About one out of every four breast-cancer survivors risks seeing a relapse, but thanks to a new program at the Cross Cancer Institute, researchers hope to buck that trend by zoning in on a tumour’s gene.

The six-month-old program uses a high-tech, $250,000 machine supported through Weekend to End Breast Cancer funding that gives researchers the ability to identify specific drug treatments for individual patients by looking at molecular pathways of genes inside a tumour.

Combined with the Alberta Research Centre’s tumour bank that contains hundreds of tumour tissues donated by patients since 1998, researchers can use that information to find out what molecular pathways are associated with early relapse, meaning successful outcomes at beating cancer.

“There are a lot of new drugs out there targeting new pathways,” said Dr. John Mackey, a breast cancer researcher with the Cross Cancer Institute.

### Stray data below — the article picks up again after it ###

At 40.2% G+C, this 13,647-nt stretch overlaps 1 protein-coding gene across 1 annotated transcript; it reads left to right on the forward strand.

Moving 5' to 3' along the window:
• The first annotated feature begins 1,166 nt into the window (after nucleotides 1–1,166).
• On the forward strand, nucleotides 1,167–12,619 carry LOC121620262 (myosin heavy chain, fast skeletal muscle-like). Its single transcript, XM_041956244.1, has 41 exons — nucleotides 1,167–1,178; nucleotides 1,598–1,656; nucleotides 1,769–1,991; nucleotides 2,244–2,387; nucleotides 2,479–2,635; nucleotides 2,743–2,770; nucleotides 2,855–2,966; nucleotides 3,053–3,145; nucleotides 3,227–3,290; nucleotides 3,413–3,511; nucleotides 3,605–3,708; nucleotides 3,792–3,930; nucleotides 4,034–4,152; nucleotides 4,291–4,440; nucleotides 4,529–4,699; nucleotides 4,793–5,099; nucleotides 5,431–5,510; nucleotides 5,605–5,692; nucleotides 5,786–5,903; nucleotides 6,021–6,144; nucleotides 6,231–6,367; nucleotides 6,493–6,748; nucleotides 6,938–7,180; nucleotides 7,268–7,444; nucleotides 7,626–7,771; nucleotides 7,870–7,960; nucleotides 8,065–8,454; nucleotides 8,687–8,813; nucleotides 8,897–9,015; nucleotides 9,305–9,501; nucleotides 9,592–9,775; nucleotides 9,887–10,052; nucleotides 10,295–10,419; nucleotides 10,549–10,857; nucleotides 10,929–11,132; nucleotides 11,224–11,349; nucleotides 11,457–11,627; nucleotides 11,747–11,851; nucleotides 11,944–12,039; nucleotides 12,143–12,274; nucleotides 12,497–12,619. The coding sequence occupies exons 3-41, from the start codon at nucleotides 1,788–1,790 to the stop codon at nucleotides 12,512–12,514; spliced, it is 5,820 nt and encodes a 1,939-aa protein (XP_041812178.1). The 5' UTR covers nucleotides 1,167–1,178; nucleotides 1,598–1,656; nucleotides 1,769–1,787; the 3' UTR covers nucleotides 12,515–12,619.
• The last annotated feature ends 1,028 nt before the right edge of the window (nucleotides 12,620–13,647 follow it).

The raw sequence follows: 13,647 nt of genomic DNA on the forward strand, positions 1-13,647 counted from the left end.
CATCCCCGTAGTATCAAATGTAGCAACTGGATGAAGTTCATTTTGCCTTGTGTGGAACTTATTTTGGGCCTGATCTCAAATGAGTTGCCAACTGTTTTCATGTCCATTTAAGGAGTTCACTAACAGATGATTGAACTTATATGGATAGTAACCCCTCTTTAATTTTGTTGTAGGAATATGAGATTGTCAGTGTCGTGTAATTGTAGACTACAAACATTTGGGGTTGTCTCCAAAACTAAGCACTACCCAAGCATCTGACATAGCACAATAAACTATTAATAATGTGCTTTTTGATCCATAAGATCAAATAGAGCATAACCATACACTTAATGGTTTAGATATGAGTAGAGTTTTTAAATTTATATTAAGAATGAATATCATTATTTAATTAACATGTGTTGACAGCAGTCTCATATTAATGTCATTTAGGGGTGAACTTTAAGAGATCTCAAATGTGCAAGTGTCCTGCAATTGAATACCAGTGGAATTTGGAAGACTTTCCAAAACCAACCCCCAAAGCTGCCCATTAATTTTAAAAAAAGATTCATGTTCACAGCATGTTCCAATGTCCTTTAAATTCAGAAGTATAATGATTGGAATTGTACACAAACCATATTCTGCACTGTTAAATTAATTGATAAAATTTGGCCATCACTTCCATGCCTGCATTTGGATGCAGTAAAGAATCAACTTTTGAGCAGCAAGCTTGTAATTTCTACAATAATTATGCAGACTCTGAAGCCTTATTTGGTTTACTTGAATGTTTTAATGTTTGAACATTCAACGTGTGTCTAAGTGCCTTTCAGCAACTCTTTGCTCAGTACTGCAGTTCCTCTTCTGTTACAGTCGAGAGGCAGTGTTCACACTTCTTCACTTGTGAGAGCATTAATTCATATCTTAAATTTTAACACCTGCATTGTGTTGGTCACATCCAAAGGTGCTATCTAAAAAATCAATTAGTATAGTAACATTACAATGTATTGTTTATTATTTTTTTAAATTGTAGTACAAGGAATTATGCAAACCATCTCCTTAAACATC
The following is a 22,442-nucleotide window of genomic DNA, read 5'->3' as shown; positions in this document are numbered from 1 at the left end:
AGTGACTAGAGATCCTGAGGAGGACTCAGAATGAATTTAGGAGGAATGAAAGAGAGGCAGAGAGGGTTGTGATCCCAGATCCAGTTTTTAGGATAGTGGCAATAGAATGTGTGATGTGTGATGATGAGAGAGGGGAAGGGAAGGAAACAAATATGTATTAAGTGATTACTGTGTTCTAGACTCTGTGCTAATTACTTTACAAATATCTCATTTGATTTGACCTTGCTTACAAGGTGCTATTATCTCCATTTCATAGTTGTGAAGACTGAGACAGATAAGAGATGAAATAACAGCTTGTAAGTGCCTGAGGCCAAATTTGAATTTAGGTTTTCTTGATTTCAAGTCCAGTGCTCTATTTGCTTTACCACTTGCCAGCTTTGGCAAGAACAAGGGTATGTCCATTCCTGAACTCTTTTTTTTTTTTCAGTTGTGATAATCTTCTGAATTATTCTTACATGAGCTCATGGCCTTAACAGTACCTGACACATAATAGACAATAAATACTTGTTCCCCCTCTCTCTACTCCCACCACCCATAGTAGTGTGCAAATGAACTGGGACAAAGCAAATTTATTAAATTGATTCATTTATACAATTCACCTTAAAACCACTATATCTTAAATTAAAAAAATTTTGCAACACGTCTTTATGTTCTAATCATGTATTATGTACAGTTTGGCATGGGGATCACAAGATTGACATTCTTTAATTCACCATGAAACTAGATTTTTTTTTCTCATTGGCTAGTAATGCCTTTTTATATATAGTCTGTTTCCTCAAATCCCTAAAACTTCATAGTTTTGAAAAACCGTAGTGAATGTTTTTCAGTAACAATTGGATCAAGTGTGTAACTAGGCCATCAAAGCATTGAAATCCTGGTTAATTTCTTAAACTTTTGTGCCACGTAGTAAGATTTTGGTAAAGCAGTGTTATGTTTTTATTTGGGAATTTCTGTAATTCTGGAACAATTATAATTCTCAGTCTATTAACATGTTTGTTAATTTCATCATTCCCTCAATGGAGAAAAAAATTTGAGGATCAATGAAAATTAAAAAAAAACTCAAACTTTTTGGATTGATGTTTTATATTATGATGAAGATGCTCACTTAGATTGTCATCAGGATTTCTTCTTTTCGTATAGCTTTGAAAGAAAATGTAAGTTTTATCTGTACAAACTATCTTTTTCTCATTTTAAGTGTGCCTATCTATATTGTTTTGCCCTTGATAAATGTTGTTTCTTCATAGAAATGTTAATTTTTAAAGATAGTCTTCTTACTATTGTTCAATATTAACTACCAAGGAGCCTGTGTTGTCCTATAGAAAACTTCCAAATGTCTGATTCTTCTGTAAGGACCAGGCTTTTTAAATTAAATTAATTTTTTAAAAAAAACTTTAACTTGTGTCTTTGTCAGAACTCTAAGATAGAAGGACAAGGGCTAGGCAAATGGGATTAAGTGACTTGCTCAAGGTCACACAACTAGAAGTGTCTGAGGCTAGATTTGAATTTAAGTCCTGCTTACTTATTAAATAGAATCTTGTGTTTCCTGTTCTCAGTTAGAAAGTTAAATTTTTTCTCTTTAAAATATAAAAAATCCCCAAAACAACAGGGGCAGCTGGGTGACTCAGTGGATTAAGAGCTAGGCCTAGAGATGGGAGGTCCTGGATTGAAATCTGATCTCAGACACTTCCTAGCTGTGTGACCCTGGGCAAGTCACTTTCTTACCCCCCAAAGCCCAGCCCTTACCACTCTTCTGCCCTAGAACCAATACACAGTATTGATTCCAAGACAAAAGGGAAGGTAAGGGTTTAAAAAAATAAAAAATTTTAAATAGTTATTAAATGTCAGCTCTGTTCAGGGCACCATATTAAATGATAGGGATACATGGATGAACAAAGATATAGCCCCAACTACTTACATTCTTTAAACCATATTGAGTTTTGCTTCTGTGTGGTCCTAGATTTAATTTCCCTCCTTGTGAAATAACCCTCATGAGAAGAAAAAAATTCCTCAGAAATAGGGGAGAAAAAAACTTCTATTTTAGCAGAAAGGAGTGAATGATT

“We want to find the various drugs that specifically interact with a key pathway and create individualized treatment for those women.”

Some breast-cancer tumours don’t have the same responses to conventional drugs, said Mackey.

“We’ve discovered that a leukemia drug can also be a very good treatment for some cancer patients,” said Mackey.

Cancer survivor Cathy Hopcraft recently began a new drug treatment with “minimum side-effects” based on similar research, she said.

“It was a horrible thing that I had to go through plus losing my mother to this disease,” said Hopcraft. “However, this treatment truly works and I feel much better.”

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